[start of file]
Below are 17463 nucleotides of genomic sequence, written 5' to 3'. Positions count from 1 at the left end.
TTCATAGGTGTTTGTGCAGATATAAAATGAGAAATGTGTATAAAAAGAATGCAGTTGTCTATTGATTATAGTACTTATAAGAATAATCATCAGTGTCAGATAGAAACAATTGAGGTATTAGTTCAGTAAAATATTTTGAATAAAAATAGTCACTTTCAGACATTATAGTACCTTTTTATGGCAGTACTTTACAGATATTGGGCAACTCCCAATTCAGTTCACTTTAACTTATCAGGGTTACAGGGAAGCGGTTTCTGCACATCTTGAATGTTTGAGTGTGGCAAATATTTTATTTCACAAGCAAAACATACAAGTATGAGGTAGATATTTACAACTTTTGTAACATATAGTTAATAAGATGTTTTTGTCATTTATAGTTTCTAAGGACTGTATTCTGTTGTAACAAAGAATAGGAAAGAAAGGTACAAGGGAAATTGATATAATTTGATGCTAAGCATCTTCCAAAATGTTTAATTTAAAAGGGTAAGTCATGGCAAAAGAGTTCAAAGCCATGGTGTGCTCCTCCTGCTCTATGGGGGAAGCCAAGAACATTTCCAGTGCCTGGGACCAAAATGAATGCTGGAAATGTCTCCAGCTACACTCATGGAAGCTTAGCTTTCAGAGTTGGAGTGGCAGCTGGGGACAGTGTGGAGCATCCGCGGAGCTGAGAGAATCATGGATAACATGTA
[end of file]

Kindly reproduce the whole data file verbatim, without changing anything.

Below are 17463 nucleotides of genomic sequence, written 5' to 3'. Positions count from 1 at the left end.
TTCATAGGTGTTTGTGCAGATATAAAATGAGAAATGTGTATAAAAAGAATGCAGTTGTCTATTGATTATAGTACTTATAAGAATAATCATCAGTGTCAGATAGAAACAATTGAGGTATTAGTTCAGTAAAATATTTTGAATAAAAATAGTCACTTTCAGACATTATAGTACCTTTTTATGGCAGTACTTTACAGATATTGGGCAACTCCCAATTCAGTTCACTTTAACTTATCAGGGTTACAGGGAAGCGGTTTCTGCACATCTTGAATGTTTGAGTGTGGCAAATATTTTATTTCACAAGCAAAACATACAAGTATGAGGTAGATATTTACAACTTTTGTAACATATAGTTAATAAGATGTTTTTGTCATTTATAGTTTCTAAGGACTGTATTCTGTTGTAACAAAGAATAGGAAAGAAAGGTACAAGGGAAATTGATATAATTTGATGCTAAGCATCTTCCAAAATGTTTAATTTAAAAGGGTAAGTCATGGCAAAAGAGTTCAAAGCCATGGTGTGCTCCTCCTGCTCTATGGGGGAAGCCAAGAACATTTCCAGTGCCTGGGACCAAAATGAATGCTGGAAATGTCTCCAGCTACACTCATGGAAGCTTAGCTTTCAGAGTTGGAGTGGCAGCTGGGGACAGTGTGGAGCATCCGCGGAGCTGAGAGAATCATGGATAACATGTA